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More craft breweries are using exotic ingredients in their creations these days. There are ales made with all kinds of fruit, beers infused with coriander and other spices, stouts brewed with oysters — even beer made from yeast scraped off 35 million-year-old whale bones. But what about a beer made with seaweed?
At Marshall Wharf Brewing Co. on the Belfast, Maine, waterfront, new beers begin their journey into draft lines and pint glasses inside two large tanks. Marshall Wharf has a reputation for making some unconventional beers — a stout with locally sourced oysters, for example, and a wheat-infused kolsch with jalapeno and habanero peppers. A few years ago, David Carlson, the brewing company’s owner, discovered a beer from Scotland, called Kelpie, made with seaweed.
“If there’s seaweed in Maine and it’s a good product,” he says, “why not try putting it in the beer?”
Few if any U.S. breweries have tried making beer with seaweed.
“We’re taking a risk,” says Carlson, “because when you build a recipe, you want to know everything that’s going into it. You don’t want to fly blind.”
To lessen that risk, at least a bit, Carlson has been consulting with scientists like Sarah Redmond, an aquaculture specialist at the University of Maine’s Center for Cooperative Aquaculture Research. Maine has been harvesting wild seaweed for years, but has only started getting serious about farming it.
“We know that if we can figure out how to farm it on sea farms, then we’ll be able to provide more of a sustainable source of seaweeds,” says Redmond, “for exciting new products in Maine and to drive new innovation.” Products like fertilizer, food ingredients, nutritional supplements or even beer.
Redmond has become something of an activist for seaweed, teaching fledgling seaweed farmers like Peter Arnold how to seed kelp and other species and grow them on lines just off shore. Arnold runs Maine Fresh Sea Farms, a 6-month-old start-up. His business partner sells mussels to Marshall Wharf and told Carlson about the sugar kelp they were growing in the Damariscotta River in Bristol. Sugar kelp is found in all kinds of foods from Japan to Scotland.
“To have David call up and say, ‘I want some for the beer!’ was so exciting,” Arnold says.
On a recent Wednesday afternoon Carlson and his crew are about to add some of Arnold’s sugar kelp to a new brew, boiling away in one of the tanks at Marshall Wharf.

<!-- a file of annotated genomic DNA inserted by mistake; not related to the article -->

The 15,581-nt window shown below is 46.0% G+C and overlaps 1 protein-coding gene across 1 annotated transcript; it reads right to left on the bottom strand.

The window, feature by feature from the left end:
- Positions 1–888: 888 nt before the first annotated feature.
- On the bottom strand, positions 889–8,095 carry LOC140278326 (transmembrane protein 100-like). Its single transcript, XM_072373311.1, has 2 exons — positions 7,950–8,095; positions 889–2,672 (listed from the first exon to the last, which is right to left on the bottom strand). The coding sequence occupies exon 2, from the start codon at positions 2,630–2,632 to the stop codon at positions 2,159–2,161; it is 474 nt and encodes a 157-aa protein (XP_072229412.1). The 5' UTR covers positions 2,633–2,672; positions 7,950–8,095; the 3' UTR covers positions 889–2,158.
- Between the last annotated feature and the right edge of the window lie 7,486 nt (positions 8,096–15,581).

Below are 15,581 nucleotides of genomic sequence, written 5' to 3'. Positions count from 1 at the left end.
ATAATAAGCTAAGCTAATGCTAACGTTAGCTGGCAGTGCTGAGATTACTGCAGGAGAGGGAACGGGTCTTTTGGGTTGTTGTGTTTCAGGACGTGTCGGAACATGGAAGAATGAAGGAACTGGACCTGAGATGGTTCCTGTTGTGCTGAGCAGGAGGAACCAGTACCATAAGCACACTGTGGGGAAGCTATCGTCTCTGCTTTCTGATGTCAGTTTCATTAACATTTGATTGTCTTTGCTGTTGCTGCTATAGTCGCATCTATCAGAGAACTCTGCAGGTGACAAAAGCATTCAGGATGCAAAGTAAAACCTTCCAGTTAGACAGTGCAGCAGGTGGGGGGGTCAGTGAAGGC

Carlson digs into a plastic bag and pulls out handfuls of the dried kelp. Sarah Redmond is on hand to help add the seaweed. The two climb up to a small platform at the top of the tank.
“All this has to go in,” instructs Carlson. “There’s nothing pretty about it. Just grab and toss.”
The brittle strips of seaweed disappear into the steam. In all, six pounds of dried kelp, the equivalent of 60 pounds of wet seaweed, go into this 200 gallon batch of scotch ale called Sea Belt. Carlson knew he’d get some iodine from the sugar kelp and some salt to counterbalance the Scottish peat-smoked malt in the beer. But he worried that if the kelp introduced too much of a polysaccharide called carrageenan that the beer would end up thick — like a milkshake. And no one is quite sure what the beer will taste like.
A few weeks later, the first batch is done and it’s time for a taste test. Carlson wants an expert opinion. So he calls another brewer with a reputation for using off-the-wall ingredients, Sam Calagione, founder of Dogfish Head Craft Brewery in Milton, Del. Calagione agrees to taste Sea Belt, and Carlson ships him some cans. The men hook up via a conference call.
Calagione cracks open one of the cans as Carlson eagerly awaits his reaction.
“Pours a beautiful, russet mahogany,” he says.
Calagione takes a sip.
“That’s a nice beer,” he says. “I get a lot of caramel notes early in the taste.”
The beer is more malty than hoppy, earthy like the scotch ale that it’s based on, but a bit more salty, thanks to the sugar kelp. Marshall Wharf Brewing Co. began pouring Sea Belt Scotch Ale on July 15.
Copyright 2014 Maine Public Broadcasting Network.